From MetLife to Mobile, Jets head coach Robert Saleh was his usual affable and positive self during Wednesday's early-morning press conference as he and his coaching staff power through their week of preparation and up-close-and-personal interactions with players on the National team ahead of the Reese's Senior Bowl on Saturday.
In possession of nine total picks in April's NFL draft (two each in the first two rounds), Saleh will work more in the background after appointing Ron Middleton (the Jets' tight ends coach) as head coach, and tabbing Mike Rutenberg (linebackers) as the defensive coordinator and Rob Calabrese (quarterbacks) as the offensive coordinator. This year's Senior Bowl is the first time since 1979 (led by HC Walt Michaels) that the Jets' coaching staff has worked the game.
Saleh said that the Jets (and the Lions, under HC Dan Campbell) each has a unique opportunity to do deep dives with about 160 players while coaches and scouts from the other 30 NFL teams look on. The week of on-field and off-field interactions is also a challenge and opportunity for the college players.
"You know, it's been said that you can hide at Combine, but with a week's worth of work it's a lot harder to hide," Saleh said. "So one of the things, maybe the biggest thing is their mentality, their ability to absorb the playbook. So we bring in a playbook that's not so hard that they can't get it, but we also don't want it to be so easy that you can't see if they're able to absorb the information you're giving them. So the mental part is really really big, what they can grasp and how quickly. Remember, NFL game plans change every week.
"The other part is you'll see it's going to be adversity for these kids. Someone's going to drop a pass, miss a block. Think of the pressure on these young men to perform their job under this pressure. When they make a mistake, how do they respond? When they get to a place like New York and get pounded [for a misplay], can he handle it?"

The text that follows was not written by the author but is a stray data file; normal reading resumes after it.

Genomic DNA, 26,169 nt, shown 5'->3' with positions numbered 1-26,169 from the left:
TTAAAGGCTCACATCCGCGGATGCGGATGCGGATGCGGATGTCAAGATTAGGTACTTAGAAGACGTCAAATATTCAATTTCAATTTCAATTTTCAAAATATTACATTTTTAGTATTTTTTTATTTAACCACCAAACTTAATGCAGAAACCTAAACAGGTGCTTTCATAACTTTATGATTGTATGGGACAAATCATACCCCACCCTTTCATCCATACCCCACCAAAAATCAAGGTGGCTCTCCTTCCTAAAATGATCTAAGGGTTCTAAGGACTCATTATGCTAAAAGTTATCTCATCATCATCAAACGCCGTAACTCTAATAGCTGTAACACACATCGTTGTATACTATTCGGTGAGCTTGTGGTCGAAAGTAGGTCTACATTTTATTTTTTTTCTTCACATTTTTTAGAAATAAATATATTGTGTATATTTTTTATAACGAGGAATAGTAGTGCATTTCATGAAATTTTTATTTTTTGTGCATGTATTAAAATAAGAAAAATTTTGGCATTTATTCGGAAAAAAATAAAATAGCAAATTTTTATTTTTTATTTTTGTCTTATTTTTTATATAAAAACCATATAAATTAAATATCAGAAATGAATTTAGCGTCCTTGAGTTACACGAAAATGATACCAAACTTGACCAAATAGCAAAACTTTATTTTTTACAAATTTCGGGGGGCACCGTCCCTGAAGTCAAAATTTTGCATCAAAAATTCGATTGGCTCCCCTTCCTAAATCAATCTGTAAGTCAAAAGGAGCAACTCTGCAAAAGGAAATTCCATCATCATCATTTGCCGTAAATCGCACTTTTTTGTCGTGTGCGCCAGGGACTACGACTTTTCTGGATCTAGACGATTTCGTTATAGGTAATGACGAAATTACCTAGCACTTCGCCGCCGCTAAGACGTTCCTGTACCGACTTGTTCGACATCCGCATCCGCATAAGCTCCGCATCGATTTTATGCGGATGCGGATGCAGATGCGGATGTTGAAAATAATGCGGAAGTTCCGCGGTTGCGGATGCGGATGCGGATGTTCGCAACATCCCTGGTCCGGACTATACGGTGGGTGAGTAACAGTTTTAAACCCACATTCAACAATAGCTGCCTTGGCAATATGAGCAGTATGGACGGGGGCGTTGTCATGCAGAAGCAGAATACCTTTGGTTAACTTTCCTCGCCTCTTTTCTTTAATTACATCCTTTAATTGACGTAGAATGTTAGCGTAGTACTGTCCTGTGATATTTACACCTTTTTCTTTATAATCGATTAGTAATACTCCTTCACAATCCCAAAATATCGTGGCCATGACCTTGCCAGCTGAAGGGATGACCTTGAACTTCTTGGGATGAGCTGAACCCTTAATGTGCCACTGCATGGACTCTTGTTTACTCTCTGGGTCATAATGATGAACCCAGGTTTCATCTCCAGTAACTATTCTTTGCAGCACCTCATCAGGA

Saleh is not a newbie on a Senior Bowl sideline, having worked the game in 2015 with the Jaguars and in 2019 with the 49ers.
Speaking in general about the challenges faced by these college players -- with a more specific reference to quarterbacks -- Saleh said: "There's a lot of different things I've tried to explain to people. [In the NFL] the windows are a lot tighter, the speed is faster, the defensive lines rush faster. Adjustment is not so much their ability to play football. It's the processing, getting the ball out, how will they respond when that first 300-pound lineman with the 4.8 in the 40 lands on top of you. There's things, challenges that you never quite know until what happens happens. You do as much research as you can find out about their makeup. Playing quarterback is not easy, it's the hardest job in pro football. You look at the ability to process information, physical toughness and arm talent. The biggest thing is mental toughness."